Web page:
Ben Thapa: What was going through your mind in that third round against Waylon Lowe, and after how many times you'd attempted the guillotine before, what made you think it would work that last time?
Nik Lentz: Well, right at the end of the second period, I hit him and I got a takedown right at the end and I could just feel him that he was ready to quit. I could just tell that I had finally gotten to him and I was starting to wear on him and going into the third round, my coach knew the same thing. He was like, "Go out there and take this fight because he's gonna break," so I went out there, I traded with him, I got into the brawl because I knew he was tired and I knew he didn't want to fight anymore and then once you shoot in there, if I get the guillotine tight, it's over. You can't get away.
The reason a lot of people get out of the guillotines is because I know very well that I don't have it but the fact is number one, I have a guillotine so they can't hit me and number two, while i have the guillotine, they can't breathe, it's sucking the life out of 'em. It's like a snake, I'm slowly killing them over time so every time I have a guillotine, it always does damage. It's not like going for an armbar and missing it and nothing happens. If you go for a guillotine or any kind of choke and you hold it for any significant amount of time, the damage is done. You've taken the air away from them, you've killed their conditioning and so that's why I just love to get chokes on them no matter what time it is.
Ben Thapa: With your aggressive style you've been implementing lately, you're open to taking more damage because you're open to counter strikes. You got hit quite a bit in those last two fights. Is that a trade-off you're okay with?
Nik Lentz: Yeah, if you're aggressive, there's always the chance you'll be open, but that's what training is for. You can always look at the fights, see what you did wrong and fix it. That's one of the things I'm good at and it's one of the reasons why I've been able to win so much. Every time I step into the ring I'm new, I'm improved and I took all that time to study. I saw all the tapes, I saw what went wrong and I got different coaches or I worked on certain things. I'm never against just completely reworking part of my game if it needs to be fixed.
Brian Hemminger (MMAmania.com): Between Sean Sherk, Jacob Volkmann and yourself, you guys have quite a few successful UFC lightweights at your gym, The Minnesota Martial Arts Academy. Does that help, the competition between you guys when you're training?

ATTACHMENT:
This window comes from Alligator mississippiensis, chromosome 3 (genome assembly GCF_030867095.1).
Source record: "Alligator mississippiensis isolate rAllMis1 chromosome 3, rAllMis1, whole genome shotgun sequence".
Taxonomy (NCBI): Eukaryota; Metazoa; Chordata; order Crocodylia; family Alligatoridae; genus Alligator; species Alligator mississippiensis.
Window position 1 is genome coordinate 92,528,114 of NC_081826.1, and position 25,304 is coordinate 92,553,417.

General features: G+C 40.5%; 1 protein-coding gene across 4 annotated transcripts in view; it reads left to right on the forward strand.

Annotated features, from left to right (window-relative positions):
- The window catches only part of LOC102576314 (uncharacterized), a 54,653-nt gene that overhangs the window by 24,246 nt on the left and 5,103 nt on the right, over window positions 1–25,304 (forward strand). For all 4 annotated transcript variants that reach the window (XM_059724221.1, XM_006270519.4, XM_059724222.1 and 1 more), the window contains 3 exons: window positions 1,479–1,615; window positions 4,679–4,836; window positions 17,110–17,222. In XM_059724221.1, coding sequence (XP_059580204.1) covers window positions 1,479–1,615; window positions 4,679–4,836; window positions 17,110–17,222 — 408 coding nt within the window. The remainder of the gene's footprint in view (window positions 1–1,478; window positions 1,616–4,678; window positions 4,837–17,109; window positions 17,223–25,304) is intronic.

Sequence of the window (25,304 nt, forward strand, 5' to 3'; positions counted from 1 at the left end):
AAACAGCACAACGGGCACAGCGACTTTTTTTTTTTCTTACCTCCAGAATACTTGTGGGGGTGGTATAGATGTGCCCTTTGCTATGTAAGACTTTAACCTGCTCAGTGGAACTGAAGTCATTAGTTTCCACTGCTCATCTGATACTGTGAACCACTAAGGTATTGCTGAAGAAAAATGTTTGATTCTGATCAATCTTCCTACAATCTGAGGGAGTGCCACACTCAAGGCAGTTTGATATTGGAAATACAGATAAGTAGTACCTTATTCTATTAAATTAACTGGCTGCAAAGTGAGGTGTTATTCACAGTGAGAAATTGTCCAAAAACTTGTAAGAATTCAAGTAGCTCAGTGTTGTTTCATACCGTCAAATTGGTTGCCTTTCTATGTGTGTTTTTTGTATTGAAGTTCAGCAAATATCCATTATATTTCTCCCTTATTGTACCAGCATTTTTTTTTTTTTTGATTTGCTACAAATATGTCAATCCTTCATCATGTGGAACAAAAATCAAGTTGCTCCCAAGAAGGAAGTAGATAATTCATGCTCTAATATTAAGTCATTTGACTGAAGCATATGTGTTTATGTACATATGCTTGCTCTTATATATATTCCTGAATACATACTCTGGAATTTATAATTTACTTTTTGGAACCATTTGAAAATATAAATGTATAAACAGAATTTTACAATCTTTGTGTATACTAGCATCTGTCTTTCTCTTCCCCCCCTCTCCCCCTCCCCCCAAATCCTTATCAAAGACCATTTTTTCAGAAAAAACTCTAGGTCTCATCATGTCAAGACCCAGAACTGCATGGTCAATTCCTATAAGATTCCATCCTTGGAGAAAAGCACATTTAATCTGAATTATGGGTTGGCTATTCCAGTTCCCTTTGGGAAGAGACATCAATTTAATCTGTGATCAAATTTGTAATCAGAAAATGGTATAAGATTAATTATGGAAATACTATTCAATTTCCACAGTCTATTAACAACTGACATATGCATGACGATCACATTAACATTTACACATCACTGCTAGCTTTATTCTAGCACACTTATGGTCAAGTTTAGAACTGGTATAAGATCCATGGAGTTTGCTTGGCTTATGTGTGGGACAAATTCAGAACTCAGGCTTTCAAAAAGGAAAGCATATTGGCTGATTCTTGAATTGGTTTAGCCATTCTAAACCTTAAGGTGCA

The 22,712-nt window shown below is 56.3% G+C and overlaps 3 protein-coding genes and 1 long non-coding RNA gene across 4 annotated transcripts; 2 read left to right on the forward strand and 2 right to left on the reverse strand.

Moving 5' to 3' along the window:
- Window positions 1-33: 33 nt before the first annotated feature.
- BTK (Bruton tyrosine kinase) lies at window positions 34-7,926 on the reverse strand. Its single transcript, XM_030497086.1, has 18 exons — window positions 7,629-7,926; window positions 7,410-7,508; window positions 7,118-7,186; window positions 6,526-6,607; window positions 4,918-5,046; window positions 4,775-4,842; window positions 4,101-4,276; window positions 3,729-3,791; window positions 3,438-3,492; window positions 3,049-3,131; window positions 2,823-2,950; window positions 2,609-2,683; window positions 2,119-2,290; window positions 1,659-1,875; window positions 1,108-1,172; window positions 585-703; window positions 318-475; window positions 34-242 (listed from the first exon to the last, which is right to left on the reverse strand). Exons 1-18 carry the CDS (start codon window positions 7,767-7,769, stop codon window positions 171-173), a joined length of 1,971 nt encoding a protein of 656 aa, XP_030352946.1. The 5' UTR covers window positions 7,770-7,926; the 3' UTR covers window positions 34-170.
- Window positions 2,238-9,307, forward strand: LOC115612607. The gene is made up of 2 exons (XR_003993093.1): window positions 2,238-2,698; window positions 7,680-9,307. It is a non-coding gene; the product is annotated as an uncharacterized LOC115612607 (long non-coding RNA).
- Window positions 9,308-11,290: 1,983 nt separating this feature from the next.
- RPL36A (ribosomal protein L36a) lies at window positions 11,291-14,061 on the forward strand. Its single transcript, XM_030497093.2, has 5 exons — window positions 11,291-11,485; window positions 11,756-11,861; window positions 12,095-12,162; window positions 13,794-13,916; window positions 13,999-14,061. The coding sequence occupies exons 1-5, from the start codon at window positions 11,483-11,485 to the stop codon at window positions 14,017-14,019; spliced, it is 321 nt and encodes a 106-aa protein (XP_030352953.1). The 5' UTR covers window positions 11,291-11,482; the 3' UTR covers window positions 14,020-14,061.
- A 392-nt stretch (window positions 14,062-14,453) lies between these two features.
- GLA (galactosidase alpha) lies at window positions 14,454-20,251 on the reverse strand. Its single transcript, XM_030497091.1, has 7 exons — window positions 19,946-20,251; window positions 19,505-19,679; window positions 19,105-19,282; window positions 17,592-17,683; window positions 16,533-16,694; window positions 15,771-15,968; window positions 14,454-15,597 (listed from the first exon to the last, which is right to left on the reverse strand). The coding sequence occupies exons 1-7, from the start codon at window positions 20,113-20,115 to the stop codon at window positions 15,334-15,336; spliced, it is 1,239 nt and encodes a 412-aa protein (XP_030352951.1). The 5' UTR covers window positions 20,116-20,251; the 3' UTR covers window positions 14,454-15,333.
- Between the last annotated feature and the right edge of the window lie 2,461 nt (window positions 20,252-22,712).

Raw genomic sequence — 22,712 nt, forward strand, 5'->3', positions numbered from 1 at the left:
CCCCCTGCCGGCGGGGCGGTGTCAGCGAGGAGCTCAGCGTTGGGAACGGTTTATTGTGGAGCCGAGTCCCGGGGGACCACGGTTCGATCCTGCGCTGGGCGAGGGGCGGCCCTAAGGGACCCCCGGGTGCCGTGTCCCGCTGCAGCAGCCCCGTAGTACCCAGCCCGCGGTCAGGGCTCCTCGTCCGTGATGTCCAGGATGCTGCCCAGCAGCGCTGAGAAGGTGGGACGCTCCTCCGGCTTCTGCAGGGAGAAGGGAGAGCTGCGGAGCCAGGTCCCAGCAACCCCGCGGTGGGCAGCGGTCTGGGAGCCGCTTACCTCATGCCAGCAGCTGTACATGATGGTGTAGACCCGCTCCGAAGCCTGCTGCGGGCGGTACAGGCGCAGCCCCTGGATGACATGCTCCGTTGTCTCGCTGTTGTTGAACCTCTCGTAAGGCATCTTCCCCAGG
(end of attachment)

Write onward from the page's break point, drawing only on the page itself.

Nik Lentz: Well it's nice to see that not only is Volkmann successful but Sherk was a former UFC champ. It's nice to know that when you're going with someone like that you can really judge your level of fighting. So now when I go with Sherk and I do really well against him, I can see the progression of how good I'm getting and then I know that if Sean Sherk says, "Hey, you're ready to beat anyone in the world," that means something. It's not just some random guy that's never been tested. When I go with him and he says, "Wow, you feel really strong, you feel really good and I don't think anyone can beat you," that really means something so it definitely adds to my confidence.
Gerry Rodriguez: I know there's a lot of different camps and guys have a lot of different stances on things, like they'll never fight their training partners. Is that something that you're solid on or if the opportunity presented itself where you two would have to face each other, would that be something that you would do?
Nik Lentz: If we had to face each other, we would do it. We would make sure that it was important, not just a random fight but if it meant something like a number one contendership or something like that but when it comes down to it, if we're both coming up the ladder and we both hit that point to where we have to fight, yeah, of course we'll fight and we're fine with it.
Gerry Rodriguez: What's your thoughts on the guys that say they'll never fight their training partners? What do you think about that.
Nik Lentz: Well, it just depends who you are. I definitely don't want to fight any of my training partners. I hope it never happens because that's kind of a really crappy position to be in because number one, the fight is going to be insanely difficult because they know everything about you and it's gonna turn into this weird match-up of trying to do stuff that you don't normally do or trying to go at it but I guess I have no opinion on the other people I guess. It does take a really close relationship with your friends to know that you could go into the ring and try to beat the crap out of each other and afterwards, you'd be fine.
Brian Hemminger (MMAmania.com): Going back to your Mark Bocek fight. He's a really solid submission guy. Would you be confident taking him down and going to the ground with him?
Nik Lentz: Yeah, definitely. He's actually more of a top jiu-jitsu guy so he likes to be on top. I'm not saying he's bad off his back or anything but he's definitely not your average jiu-jitsu black belt when it comes to being on the ground or on his back but he's better than your average black belt in jiu-jitsu when he's on top. I definitely will take him down if the opportunity is there. As far as just really good jiu-jitsu people just in the UFC, I think I've fought four or five high level black belts so Mark Bocek isn't the first guy that's been a very tough jiu-jitsu opponent for me.
Brian Hemminger (MMAmania.com): When you're visualizing success against Mark Bocek, when you close your eyes and think about this fight, what do you see?
Nik Lentz: I see me winning within two rounds. I see me with my hand raised.
The only thing Nik asked was that you check him out on twitter @NikLentz. He responds to his fans very actively.
So what do you think, Maniacs?
Has your opinion on Nik Lentz changed after learning a little bit more about him? Does he have what it takes to put away Mark Bocek on Saturday night within two rounds like he's visualizing?
To listen to the complete audio of our interview (which includes extra nerd stuff), click here.